Tips for staying safe in and on the water this summer

It’s that time of year when the temperature’s rising and weekends become dedicated to being outside in the backyard, at the beach or at the cottage. It’s also a good time to brush up on your water safety so that you can enjoy summer to the fullest! We’ve outlined some tips to help keep you safe in and on the water.

Boating tips:
  • 1. Keep an eye on the conditions. Before you head out, check on the weather to make sure you’re not headed into a storm.
  • 2. Know the water. It’s also important to familiarize yourself with the lake before going out on the water. Bring a map, and know where there are shallow areas or rocky areas that you need to avoid.
  • 3. Bring your PCO (Pleasure Craft Operator) card with you. It’s required to have (you have to show it if you’re stopped) so always make sure this is on board with you!
  • 4. Fill up on gas! We couldn’t stress this enough – always make sure you have a full tank of gas. The last thing you need is for all the waterskiing/wakeboarding/tubing fun to be interrupted by an empty tank.
  • 5. Lifejackets, lifejackets, and more lifejackets! It’s also required that there be a lifejacket for every passenger on board. Although they’re not required to be worn by everyone while in the boat, we highly recommend this. Just in case!
  • 6. Have an extra pair of eyes. While you’re focused on what’s ahead, it’s important to have a spotter for any waterskiers or tubers that are behind the boat.

Download our handy checklist Opens PDF in new window for what you’re required to have on a boat with you – plus some extras!

On-the-water checklist:

Here’s what you’re legally required to have:

  • Lifejacket or floatation device
  • Buoyant heaving line at least 15m in length (this is used to throw out to someone overboard)
  • Watertight flashlights (meaning it’s waterproof and it floats) OR Canadian-approved flares
  • A sound-signaling device (for example, a whistle would work)
  • A paddle OR an anchor of at least 15m
  • A bailer OR manual water pump (in case of any unwanted water getting in the boat)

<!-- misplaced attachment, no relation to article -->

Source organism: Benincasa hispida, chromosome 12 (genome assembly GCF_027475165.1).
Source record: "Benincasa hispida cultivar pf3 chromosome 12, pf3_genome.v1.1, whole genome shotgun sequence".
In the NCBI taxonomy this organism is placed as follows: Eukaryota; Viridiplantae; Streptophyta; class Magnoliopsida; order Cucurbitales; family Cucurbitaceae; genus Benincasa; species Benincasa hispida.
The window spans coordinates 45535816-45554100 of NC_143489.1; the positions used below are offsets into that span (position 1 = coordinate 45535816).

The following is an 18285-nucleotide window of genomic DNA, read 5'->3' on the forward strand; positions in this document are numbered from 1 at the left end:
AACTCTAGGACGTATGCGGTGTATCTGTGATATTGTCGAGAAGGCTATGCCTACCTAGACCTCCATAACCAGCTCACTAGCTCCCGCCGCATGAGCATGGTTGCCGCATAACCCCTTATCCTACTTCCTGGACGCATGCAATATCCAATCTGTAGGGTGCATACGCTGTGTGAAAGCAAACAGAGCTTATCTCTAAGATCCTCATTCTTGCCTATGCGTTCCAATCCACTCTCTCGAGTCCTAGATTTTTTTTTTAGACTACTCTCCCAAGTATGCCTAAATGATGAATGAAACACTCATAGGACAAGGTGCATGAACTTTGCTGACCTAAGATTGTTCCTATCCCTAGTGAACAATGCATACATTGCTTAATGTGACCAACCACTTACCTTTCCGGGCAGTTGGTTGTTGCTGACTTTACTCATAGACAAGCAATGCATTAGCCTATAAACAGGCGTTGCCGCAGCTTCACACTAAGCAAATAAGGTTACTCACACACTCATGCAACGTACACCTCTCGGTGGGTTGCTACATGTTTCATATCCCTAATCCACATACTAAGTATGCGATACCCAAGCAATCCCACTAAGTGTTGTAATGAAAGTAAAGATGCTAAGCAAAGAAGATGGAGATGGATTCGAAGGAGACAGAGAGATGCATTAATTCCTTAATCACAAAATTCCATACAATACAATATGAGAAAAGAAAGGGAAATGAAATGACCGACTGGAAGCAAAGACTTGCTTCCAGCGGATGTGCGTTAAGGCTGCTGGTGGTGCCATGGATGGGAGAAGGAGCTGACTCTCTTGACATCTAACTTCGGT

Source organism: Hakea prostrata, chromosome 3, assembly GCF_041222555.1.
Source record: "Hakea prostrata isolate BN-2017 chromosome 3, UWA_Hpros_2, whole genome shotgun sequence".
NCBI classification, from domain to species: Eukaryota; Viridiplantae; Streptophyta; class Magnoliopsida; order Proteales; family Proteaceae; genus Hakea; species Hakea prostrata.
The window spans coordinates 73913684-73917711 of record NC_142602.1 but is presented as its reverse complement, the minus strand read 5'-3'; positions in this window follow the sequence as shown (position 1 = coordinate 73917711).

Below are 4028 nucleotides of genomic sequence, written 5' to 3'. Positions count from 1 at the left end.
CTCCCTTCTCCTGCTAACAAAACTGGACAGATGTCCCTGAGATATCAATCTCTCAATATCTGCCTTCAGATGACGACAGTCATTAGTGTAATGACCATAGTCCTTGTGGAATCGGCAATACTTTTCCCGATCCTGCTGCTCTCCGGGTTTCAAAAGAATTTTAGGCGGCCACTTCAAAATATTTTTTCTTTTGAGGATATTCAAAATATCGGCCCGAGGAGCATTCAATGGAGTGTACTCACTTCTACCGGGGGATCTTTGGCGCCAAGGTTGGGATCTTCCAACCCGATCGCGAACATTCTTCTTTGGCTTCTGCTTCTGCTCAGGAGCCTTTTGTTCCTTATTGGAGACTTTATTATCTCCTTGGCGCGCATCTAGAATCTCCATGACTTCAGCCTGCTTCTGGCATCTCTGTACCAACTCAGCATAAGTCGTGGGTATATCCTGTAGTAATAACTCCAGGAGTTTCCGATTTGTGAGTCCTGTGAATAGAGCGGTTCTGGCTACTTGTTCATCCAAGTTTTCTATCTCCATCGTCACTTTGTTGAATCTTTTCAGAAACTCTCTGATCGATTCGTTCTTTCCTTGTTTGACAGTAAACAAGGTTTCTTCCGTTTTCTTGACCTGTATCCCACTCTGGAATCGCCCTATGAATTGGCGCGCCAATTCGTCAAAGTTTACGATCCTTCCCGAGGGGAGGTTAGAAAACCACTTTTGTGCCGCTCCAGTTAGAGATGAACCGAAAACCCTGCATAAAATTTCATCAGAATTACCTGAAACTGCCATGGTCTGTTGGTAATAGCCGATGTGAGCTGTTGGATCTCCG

• A Class 5 BC fire extinguisher (these can be purchased at a hardware store)

And some extra stuff that might be helpful:

  • First aid kit
  • Map
  • Sunscreen
  • Water and of course, snacks
Pool Safety
  • 1. Watch out for the little ones. Generally, it’s best to keep within arm’s reach when swimming with young kids and always make sure someone’s watching them in or around the pool.
  • 2. Make sure everyone is prepared. In the pool or not, everyone in the household should know how to swim and some should have proper CPR training, just in case.
  • 3. Establish rules. Create rules like “no running around the pool” or “no swimming by yourself”, so that everyone is on the same page with pool safety. Although, the family might see right through the old “no swimming after eating” rule.
  • 4. Store chemical and cleaning supplies properly. Make sure any pool/hot tub chemicals are stored out of reach and in a cool, dry place with good air circulation.
  • 5. Build a lockable fence around your pool. In some neighbourhoods, this is required by law – and even if it’s not, it’s always a good idea to have a fence on all sides of your pool that self-locks for safety reasons.
Lastly, we have some insurance tips to keep in mind:
    • Your boat can be covered under your home policy (but you should double check with your insurance company as there are certain limitations).

Insured with Sonnet? Check out how your watercraft is covered.


    • If you decided to schedule your boat on your home policy (let’s say it exceeds the limits of your policy), you might benefit from additional coverages like the cost to repair or replace a lost or damaged boat.
    • You should note that your boat isn’t covered if it’s used for business or racing purposes.
    • You can purchase boat insurance from certain companies that includes coverages for damage to the boat and its equipment; liability coverage so you’re protected against property damage and personal injury; and medical expenses.

Note: If your boat is covered under your home policy, liability is not included unless it is specifically added to your policy or if it meets a certain criteria. Double check your policy or contact your insurance company to get the specifics!

  • Make sure your pool and backyard area is safe and well-maintained if you plan on hosting people, you could be held liable for anything that happens on your property.
  • Your homeowner’s policy should cover you for any accidents that may happen around the pool.

Now get out there and enjoy the summer!


Insurance is always in season. Get a quote online.